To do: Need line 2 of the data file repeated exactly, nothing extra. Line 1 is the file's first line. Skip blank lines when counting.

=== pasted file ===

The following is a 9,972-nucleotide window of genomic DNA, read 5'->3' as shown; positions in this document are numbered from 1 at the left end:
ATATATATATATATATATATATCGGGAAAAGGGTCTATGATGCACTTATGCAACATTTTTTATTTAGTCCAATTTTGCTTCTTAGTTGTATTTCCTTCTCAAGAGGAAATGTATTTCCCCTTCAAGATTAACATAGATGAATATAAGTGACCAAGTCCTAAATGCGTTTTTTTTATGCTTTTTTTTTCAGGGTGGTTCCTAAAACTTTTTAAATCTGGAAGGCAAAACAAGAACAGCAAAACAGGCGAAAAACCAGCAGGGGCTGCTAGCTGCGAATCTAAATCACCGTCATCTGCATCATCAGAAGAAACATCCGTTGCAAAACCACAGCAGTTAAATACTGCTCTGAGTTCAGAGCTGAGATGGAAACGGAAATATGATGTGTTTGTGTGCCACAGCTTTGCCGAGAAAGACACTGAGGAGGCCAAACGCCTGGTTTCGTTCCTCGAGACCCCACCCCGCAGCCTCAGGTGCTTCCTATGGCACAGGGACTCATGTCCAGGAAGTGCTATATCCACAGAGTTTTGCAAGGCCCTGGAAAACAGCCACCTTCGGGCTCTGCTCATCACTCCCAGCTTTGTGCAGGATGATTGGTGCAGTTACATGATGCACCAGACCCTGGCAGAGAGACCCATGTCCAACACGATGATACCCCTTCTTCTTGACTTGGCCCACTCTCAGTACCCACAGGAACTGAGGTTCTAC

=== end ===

ATATATATATATATATATATATCGGGAAAAGGGTCTATGATGCACTTATGCAACATTTTTTATTTAGTCCAATTTTGCTTCTTAGTTGTATTTCCTTCTCAAGAGGAAATGTATTTCCCCTTCAAGATTAACATAGATGAATATAAGTGACCAAGTCCTAAATGCGTTTTTTTTATGCTTTTTTTTTCAGGGTGGTTCCTAAAACTTTTTAAATCTGGAAGGCAAAACAAGAACAGCAAAACAGGCGAAAAACCAGCAGGGGCTGCTAGCTGCGAATCTAAATCACCGTCATCTGCATCATCAGAAGAAACATCCGTTGCAAAACCACAGCAGTTAAATACTGCTCTGAGTTCAGAGCTGAGATGGAAACGGAAATATGATGTGTTTGTGTGCCACAGCTTTGCCGAGAAAGACACTGAGGAGGCCAAACGCCTGGTTTCGTTCCTCGAGACCCCACCCCGCAGCCTCAGGTGCTTCCTATGGCACAGGGACTCATGTCCAGGAAGTGCTATATCCACAGAGTTTTGCAAGGCCCTGGAAAACAGCCACCTTCGGGCTCTGCTCATCACTCCCAGCTTTGTGCAGGATGATTGGTGCAGTTACATGATGCACCAGACCCTGGCAGAGAGACCCATGTCCAACACGATGATACCCCTTCTTCTTGACTTGGCCCACTCTCAGTACCCACAGGAACTGAGGTTCTAC